Click here for additional details.
Coastal Carolina Camera Club Meeting : A Bird Photographer’s Story
I will be presenting ” A Bird Photographer’s Story” on Tuesday, October 8, 2103 from 7:00-9:00pm for the Coastal Carolina Camera Club. This event, which will be held in the Fellowship Hall, Shallotte Presbyterian Church, 5070 M H Rourk Drive, Shallotte, NC 28470, is being sponsored by Canon USA/Explorers of Light and will be free and open to the public. Click here for more information.
Photographic Society of Chattanooga Seminar
Click here and scroll down to register
Scroll down here for details on the Saturday seminar that Denise Ippolito and yours truly are doing in Chattanooga on October 12, 2013 and the follow-up Old Car City In-the-Field Workshop. Blog folks who sign up for both are invited to join us at a secret Urbex location in Atlanta on Friday morning October 11. Feel free to e-mail me for details after you are registered for both. The Artie Morris presentation, “Choosing and Using Lenses for Nature Photography… BIRDS AS ART Style” (9:00 – 10:45am) is free and open to the public courtesy of Canon U.S.A.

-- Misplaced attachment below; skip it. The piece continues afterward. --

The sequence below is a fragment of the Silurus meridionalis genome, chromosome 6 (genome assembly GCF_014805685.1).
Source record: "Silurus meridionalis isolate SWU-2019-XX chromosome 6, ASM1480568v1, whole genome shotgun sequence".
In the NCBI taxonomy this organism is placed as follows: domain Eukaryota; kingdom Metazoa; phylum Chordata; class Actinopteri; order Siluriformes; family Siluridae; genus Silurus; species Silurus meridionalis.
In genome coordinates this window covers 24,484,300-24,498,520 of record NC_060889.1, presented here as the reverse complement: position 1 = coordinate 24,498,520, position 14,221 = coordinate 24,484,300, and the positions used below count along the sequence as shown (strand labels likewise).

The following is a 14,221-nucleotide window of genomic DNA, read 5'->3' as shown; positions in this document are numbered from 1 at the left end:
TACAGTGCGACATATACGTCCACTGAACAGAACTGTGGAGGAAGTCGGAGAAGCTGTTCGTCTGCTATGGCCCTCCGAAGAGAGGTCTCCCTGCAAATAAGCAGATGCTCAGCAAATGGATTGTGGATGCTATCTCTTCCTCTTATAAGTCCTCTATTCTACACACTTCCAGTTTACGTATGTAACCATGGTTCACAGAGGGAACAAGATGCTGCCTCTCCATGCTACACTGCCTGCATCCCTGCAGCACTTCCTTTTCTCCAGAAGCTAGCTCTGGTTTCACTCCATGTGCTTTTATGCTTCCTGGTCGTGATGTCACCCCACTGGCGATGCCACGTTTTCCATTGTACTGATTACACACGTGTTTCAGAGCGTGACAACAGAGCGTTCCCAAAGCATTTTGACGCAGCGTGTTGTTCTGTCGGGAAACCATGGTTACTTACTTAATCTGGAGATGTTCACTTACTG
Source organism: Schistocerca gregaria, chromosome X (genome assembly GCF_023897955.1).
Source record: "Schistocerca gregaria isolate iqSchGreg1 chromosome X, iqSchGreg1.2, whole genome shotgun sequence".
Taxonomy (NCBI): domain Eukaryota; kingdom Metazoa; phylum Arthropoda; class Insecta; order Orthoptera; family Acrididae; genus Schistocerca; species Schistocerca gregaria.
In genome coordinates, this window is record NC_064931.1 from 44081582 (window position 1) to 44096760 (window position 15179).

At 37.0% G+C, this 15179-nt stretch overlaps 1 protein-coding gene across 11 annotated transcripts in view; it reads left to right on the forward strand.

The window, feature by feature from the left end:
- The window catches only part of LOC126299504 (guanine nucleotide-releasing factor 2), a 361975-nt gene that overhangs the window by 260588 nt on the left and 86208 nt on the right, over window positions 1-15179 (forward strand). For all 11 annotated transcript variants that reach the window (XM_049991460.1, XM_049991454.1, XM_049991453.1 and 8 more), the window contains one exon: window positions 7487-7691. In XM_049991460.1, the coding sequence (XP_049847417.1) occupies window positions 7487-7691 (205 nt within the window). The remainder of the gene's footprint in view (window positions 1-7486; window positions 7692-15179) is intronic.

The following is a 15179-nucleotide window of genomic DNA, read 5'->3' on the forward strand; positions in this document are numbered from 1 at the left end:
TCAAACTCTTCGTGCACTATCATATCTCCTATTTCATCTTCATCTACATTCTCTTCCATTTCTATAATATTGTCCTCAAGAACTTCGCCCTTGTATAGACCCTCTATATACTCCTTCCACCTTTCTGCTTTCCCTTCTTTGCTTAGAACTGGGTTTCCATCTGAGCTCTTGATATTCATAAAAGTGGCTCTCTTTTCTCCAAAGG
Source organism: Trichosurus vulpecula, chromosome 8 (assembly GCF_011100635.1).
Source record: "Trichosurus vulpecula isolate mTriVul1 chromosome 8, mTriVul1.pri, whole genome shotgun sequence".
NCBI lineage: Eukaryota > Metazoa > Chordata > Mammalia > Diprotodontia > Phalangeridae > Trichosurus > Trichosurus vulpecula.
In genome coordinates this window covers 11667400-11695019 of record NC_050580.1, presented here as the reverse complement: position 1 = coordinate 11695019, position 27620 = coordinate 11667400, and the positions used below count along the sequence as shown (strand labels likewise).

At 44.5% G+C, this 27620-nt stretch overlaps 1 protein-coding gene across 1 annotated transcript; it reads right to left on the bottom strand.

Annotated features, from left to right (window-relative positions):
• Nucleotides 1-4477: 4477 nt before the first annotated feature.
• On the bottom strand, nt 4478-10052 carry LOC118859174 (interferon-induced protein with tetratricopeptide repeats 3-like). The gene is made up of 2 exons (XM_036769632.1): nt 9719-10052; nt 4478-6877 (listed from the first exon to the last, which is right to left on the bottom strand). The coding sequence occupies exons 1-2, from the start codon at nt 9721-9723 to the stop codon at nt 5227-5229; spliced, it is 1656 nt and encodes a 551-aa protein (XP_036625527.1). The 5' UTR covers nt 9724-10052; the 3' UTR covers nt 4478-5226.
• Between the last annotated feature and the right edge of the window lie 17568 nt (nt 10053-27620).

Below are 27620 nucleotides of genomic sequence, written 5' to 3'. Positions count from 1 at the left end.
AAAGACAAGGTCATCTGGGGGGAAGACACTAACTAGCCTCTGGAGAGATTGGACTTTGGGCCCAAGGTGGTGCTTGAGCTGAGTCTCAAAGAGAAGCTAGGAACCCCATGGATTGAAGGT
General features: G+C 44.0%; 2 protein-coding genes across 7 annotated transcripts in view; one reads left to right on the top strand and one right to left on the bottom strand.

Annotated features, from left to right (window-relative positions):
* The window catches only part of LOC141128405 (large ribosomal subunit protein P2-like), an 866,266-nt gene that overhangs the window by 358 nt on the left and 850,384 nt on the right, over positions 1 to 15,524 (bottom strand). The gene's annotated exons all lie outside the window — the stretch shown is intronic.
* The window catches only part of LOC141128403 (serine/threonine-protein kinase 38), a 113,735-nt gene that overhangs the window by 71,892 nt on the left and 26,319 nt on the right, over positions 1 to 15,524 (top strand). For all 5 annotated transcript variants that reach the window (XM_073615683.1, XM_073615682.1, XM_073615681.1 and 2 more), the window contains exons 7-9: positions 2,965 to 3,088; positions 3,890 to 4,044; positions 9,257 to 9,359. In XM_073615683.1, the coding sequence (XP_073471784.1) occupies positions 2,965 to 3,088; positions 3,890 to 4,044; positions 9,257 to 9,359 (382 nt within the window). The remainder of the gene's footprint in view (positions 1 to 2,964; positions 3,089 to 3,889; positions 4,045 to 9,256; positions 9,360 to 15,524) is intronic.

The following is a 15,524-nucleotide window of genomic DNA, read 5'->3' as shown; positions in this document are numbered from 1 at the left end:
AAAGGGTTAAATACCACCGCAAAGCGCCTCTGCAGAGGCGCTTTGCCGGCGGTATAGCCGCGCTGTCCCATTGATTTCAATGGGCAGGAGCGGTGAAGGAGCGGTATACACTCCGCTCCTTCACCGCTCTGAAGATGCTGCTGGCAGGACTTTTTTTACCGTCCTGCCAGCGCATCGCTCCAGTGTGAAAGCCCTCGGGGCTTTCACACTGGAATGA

Shooters Gallery Photography Program
October 20, 2013. Salem, CT
Click here to register.
Artie Morris & Denise Ippolito
Date: Sunday – October 20, 2013: Time: 9:00am – 4:00pm
Location: Salem Gardner Lake Firehouse Hall, 429 Old Colchester Road, Salem, CT 06420
Admission Fee: The Artie Morris presentation from 9:00am until 10:45am is free and open to the public courtesy of Canon U.S.A. The presentation by Artie and Denise from 11:00am until 4:00pm is $40.00 (Lunch & morning coffee included)
Host Organization: Shooters Gallery Photography Group
9:00 to 10:45 – “Choosing and Using Lenses for Nature Photography… BIRDS AS ART Style” – Artie Morris (Sponsored by Canon U.S.A.)
10:45 TO 11:00: Break
11:00 to 12:00 – “Blooming Ideas” – Denise Ippolito
12:00 to 1:00 – Lunch
1:00 to 2:00 – “Refining Your Photographic Vision” – Artie Morris and Denise Ippolito
2:00 to 2:30 – “Pro Gear Handling Tips” – Artie Morris and Denise Ippolito